Statement of Thomas Jefferson regarding the freedom and disposition of Negroes, 1821.
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U.S. Library of Congress citation:
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Thomas Jefferson, July 27, 1821, Autobiography Draft Fragment, January 6 through
July 27, from the Thomas Jefferson and William Short Correspondence, Transcribed
and Edited by Gerard W. Gawalt, Manuscript Division, Library of Congress.
PDF pp. 61-62:
Feb. 8, 1821, extract of entry for that date, full paragraph:
“The bill on the subject of slaves was a mere digest of the existing laws respecting them, without any intimation of a plan for a future & general emancipation. It was thought better that this should be kept back, and attempted only by way of amendment whenever the bill should be brought on. [Note 1 Cf. post, with Notes on Virginia in this edition.] The principles of the amendment however were agreed on, that is to say, the freedom of all born after a certain day, and deportation at a proper age. But it was found that the public mind would not yet bear the proposition, nor will it bear it even at this day. Yet the day is not distant when it must bear and adopt it, or worse will follow. Nothing is more certainly written in the book of fate than that these people are to be free. Nor is it less certain that the two races, equally free, cannot live in the same government. Nature, habit, opinion has drawn indelible lines of distinction between them. It is still in our power to direct the process of emancipation and deportation peaceably and in such slow degree as that the evil will wear off insensibly, and their place be pari passu filled up by free white laborers. If on the contrary it is left to force itself on, human nature must shudder at the prospect held up. We should in vain look for an example in the Spanish deportation or deletion of the Moors. This precedent would fall far short of our case.”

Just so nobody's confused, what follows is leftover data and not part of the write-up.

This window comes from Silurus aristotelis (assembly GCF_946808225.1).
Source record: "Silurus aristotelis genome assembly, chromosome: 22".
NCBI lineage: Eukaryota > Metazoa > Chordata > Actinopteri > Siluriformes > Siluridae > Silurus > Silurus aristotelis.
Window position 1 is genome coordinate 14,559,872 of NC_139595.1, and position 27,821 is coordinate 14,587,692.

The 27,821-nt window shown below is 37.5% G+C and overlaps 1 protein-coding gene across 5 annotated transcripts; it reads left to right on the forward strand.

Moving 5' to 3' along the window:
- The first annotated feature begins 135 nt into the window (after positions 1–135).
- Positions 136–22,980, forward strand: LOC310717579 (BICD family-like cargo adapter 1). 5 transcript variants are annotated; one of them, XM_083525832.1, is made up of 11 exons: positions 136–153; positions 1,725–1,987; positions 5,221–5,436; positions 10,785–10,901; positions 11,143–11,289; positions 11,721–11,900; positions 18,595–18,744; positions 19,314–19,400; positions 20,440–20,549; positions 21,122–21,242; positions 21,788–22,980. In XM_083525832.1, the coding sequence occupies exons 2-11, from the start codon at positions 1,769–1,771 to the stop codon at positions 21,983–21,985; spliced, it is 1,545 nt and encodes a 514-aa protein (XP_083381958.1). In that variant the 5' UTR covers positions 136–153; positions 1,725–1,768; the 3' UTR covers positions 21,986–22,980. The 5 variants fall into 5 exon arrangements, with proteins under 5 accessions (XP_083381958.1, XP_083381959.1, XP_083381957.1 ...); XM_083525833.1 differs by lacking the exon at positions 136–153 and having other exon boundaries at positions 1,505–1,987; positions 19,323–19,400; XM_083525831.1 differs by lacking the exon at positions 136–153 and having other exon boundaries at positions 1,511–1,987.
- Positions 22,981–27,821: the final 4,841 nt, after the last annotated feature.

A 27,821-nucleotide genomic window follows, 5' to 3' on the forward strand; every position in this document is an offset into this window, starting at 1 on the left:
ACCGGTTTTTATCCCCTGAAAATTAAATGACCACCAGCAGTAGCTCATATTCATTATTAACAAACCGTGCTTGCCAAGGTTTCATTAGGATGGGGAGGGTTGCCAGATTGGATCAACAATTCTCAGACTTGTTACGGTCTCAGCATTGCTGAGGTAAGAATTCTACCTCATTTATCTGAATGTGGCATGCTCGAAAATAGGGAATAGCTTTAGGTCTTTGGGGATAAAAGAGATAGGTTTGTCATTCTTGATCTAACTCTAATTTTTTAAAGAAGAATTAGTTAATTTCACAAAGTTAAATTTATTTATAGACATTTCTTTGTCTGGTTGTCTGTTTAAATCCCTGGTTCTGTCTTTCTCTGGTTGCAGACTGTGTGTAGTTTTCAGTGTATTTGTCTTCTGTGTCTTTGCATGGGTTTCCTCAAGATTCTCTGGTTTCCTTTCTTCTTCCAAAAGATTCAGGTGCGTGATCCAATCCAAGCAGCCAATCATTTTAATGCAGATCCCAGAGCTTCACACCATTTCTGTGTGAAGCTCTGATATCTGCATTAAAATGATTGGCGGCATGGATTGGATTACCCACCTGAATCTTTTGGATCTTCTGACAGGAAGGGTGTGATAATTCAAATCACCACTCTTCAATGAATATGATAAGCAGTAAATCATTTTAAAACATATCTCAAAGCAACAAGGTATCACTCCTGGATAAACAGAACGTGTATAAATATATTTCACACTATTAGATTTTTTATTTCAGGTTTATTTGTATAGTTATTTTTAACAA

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[The Jefferson Memorial, Washington, D.C. just says, on one of its marble placards, “Nothing is more certainly written in the book of fate than that these people are to be free,” obviously giving an entirely different connotation to what Jefferson said. Jefferson was against the continuation of slavery, but had expressly stated that emancipation was to be followed by deportation. This is the technique of “quoting short passages out of context” -- beware. – JR, 5-13-02]
Thomas Jefferson Papers
Series 1. General Correspondence. 1651-1827.
Thomas Jefferson, July 27, 1821, Autobiography Draft Fragment, January 6 through July 27.
The Works of Thomas Jefferson in Twelve Volumes. Federal Edition. Collected and Edited by Paul Leicester Ford.
URL info updated 2/24/2016.
URL info updated 2/24/2016.